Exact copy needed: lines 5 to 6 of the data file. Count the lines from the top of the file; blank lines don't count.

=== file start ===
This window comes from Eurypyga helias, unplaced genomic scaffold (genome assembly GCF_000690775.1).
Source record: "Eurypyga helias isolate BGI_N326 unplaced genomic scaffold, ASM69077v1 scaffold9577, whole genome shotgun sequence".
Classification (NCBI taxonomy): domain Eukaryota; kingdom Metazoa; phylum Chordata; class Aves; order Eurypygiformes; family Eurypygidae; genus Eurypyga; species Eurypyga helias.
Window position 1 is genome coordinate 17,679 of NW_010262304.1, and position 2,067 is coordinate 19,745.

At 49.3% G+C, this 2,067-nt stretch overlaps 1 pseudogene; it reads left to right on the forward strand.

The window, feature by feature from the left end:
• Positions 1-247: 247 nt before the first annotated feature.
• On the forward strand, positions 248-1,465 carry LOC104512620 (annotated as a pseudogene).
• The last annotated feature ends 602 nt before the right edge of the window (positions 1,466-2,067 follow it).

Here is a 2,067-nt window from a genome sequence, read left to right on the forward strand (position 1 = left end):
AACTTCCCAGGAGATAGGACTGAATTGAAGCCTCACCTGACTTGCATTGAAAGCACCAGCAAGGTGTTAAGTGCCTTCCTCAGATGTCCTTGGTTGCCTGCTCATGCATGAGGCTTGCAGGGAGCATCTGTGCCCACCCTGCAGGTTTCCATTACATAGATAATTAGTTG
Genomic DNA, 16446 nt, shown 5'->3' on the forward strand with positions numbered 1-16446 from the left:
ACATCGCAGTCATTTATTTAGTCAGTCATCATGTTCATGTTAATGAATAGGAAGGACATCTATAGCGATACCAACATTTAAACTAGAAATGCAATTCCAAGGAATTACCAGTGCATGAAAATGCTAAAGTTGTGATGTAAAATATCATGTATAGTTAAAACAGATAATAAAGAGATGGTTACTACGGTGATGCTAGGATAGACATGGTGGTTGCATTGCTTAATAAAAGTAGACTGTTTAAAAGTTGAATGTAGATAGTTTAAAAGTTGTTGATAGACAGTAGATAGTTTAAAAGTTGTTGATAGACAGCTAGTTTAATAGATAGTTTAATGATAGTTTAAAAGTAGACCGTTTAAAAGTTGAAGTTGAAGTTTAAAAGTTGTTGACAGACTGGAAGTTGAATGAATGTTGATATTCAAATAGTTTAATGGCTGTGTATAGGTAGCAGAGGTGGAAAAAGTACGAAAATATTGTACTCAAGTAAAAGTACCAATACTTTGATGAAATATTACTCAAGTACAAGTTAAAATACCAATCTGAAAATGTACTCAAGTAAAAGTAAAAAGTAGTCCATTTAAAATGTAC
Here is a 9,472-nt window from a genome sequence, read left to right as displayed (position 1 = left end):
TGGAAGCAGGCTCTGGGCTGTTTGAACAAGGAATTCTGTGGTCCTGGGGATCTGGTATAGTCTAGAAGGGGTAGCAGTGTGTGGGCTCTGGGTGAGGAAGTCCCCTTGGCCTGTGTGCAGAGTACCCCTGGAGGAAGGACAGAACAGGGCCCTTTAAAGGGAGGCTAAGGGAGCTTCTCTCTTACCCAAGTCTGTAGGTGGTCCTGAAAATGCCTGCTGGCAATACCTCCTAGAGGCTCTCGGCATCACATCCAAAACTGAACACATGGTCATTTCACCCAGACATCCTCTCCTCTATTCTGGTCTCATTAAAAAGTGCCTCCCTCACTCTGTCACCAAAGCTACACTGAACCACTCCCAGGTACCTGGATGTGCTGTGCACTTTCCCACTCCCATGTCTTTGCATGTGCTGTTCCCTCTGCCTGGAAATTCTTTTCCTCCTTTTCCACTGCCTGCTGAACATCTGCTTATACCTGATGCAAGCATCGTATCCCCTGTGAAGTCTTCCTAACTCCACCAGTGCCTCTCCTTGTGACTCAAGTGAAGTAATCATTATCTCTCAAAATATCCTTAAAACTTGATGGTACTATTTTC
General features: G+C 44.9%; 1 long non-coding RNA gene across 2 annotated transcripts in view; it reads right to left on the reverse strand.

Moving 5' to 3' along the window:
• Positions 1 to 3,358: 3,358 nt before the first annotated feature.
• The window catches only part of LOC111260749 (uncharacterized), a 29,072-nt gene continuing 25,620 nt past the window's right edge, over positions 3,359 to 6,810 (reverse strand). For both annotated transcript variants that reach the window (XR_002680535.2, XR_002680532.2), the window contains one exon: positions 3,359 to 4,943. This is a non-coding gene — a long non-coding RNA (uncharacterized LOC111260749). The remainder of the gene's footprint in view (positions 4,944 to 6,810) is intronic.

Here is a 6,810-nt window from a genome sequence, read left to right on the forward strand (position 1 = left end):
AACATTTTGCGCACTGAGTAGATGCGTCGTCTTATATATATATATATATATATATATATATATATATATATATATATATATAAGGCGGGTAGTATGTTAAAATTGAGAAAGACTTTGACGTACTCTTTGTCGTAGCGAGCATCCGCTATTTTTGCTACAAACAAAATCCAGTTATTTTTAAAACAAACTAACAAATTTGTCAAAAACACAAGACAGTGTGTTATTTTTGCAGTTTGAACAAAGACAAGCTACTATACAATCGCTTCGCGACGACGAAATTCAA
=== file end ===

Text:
At 49.3% G+C, this 2,067-nt stretch overlaps 1 pseudogene; it reads left to right on the forward strand.

The window, feature by feature from the left end: